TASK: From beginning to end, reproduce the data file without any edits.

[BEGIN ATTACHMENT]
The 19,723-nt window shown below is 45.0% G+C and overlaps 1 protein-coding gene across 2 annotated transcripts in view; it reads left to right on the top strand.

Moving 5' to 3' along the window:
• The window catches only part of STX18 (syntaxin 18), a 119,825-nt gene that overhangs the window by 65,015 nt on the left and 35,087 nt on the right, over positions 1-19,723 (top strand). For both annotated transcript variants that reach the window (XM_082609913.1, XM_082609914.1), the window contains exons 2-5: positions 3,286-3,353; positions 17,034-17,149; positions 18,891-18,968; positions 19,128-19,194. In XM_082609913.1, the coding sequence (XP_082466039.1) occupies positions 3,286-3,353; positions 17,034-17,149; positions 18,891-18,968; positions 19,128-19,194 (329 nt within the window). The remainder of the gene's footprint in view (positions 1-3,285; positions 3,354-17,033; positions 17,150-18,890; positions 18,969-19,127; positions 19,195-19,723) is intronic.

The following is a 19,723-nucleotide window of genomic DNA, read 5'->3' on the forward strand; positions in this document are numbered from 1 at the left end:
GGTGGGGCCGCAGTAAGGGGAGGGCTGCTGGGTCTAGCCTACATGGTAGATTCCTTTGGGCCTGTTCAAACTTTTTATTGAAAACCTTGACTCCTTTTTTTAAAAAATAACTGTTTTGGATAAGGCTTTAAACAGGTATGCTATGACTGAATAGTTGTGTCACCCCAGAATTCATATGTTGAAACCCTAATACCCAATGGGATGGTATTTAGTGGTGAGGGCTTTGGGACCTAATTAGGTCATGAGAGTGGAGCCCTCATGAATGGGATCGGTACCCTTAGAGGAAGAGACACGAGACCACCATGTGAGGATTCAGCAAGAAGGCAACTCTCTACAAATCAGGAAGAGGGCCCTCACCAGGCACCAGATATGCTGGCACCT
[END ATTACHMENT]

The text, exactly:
The 19,723-nt window shown below is 45.0% G+C and overlaps 1 protein-coding gene across 2 annotated transcripts in view; it reads left to right on the top strand.

Moving 5' to 3' along the window:
• The window catches only part of STX18 (syntaxin 18), a 119,825-nt gene that overhangs the window by 65,015 nt on the left and 35,087 nt on the right, over positions 1-19,723 (top strand). For both annotated transcript variants that reach the window (XM_082609913.1, XM_082609914.1), the window contains exons 2-5: positions 3,286-3,353; positions 17,034-17,149; positions 18,891-18,968; positions 19,128-19,194. In XM_082609913.1, the coding sequence (XP_082466039.1) occupies positions 3,286-3,353; positions 17,034-17,149; positions 18,891-18,968; positions 19,128-19,194 (329 nt within the window). The remainder of the gene's footprint in view (positions 1-3,285; positions 3,354-17,033; positions 17,150-18,890; positions 18,969-19,127; positions 19,195-19,723) is intronic.

The following is a 19,723-nucleotide window of genomic DNA, read 5'->3' on the forward strand; positions in this document are numbered from 1 at the left end:
GGTGGGGCCGCAGTAAGGGGAGGGCTGCTGGGTCTAGCCTACATGGTAGATTCCTTTGGGCCTGTTCAAACTTTTTATTGAAAACCTTGACTCCTTTTTTTAAAAAATAACTGTTTTGGATAAGGCTTTAAACAGGTATGCTATGACTGAATAGTTGTGTCACCCCAGAATTCATATGTTGAAACCCTAATACCCAATGGGATGGTATTTAGTGGTGAGGGCTTTGGGACCTAATTAGGTCATGAGAGTGGAGCCCTCATGAATGGGATCGGTACCCTTAGAGGAAGAGACACGAGACCACCATGTGAGGATTCAGCAAGAAGGCAACTCTCTACAAATCAGGAAGAGGGCCCTCACCAGGCACCAGATATGCTGGCACCT